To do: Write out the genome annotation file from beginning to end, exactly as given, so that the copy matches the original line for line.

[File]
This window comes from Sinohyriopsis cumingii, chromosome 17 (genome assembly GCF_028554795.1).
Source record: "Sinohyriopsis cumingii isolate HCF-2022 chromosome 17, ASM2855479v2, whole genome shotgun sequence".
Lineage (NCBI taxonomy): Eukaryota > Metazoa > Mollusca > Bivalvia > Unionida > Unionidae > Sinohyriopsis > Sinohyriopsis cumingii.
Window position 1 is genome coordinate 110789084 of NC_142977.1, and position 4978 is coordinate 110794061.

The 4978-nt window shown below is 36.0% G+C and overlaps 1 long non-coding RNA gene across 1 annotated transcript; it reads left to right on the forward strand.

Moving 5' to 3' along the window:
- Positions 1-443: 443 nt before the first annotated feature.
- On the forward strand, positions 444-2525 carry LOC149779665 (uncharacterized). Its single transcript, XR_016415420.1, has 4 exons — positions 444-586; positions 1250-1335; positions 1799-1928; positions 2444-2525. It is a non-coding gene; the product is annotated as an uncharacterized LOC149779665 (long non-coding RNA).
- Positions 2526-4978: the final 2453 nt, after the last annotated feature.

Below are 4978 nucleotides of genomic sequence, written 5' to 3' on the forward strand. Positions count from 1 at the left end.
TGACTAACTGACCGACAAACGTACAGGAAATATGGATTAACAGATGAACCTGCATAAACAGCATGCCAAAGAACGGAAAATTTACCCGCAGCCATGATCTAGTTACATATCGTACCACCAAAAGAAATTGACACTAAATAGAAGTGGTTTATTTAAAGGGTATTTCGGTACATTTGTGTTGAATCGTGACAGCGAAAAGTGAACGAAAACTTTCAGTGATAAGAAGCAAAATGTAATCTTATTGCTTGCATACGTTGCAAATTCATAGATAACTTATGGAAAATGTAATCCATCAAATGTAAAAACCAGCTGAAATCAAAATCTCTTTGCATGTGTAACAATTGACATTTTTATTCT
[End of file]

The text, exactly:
This window comes from Sinohyriopsis cumingii, chromosome 17 (genome assembly GCF_028554795.1).
Source record: "Sinohyriopsis cumingii isolate HCF-2022 chromosome 17, ASM2855479v2, whole genome shotgun sequence".
Lineage (NCBI taxonomy): Eukaryota > Metazoa > Mollusca > Bivalvia > Unionida > Unionidae > Sinohyriopsis > Sinohyriopsis cumingii.
Window position 1 is genome coordinate 110789084 of NC_142977.1, and position 4978 is coordinate 110794061.

The 4978-nt window shown below is 36.0% G+C and overlaps 1 long non-coding RNA gene across 1 annotated transcript; it reads left to right on the forward strand.

Moving 5' to 3' along the window:
- Positions 1-443: 443 nt before the first annotated feature.
- On the forward strand, positions 444-2525 carry LOC149779665 (uncharacterized). Its single transcript, XR_016415420.1, has 4 exons — positions 444-586; positions 1250-1335; positions 1799-1928; positions 2444-2525. It is a non-coding gene; the product is annotated as an uncharacterized LOC149779665 (long non-coding RNA).
- Positions 2526-4978: the final 2453 nt, after the last annotated feature.

Below are 4978 nucleotides of genomic sequence, written 5' to 3' on the forward strand. Positions count from 1 at the left end.
TGACTAACTGACCGACAAACGTACAGGAAATATGGATTAACAGATGAACCTGCATAAACAGCATGCCAAAGAACGGAAAATTTACCCGCAGCCATGATCTAGTTACATATCGTACCACCAAAAGAAATTGACACTAAATAGAAGTGGTTTATTTAAAGGGTATTTCGGTACATTTGTGTTGAATCGTGACAGCGAAAAGTGAACGAAAACTTTCAGTGATAAGAAGCAAAATGTAATCTTATTGCTTGCATACGTTGCAAATTCATAGATAACTTATGGAAAATGTAATCCATCAAATGTAAAAACCAGCTGAAATCAAAATCTCTTTGCATGTGTAACAATTGACATTTTTATTCT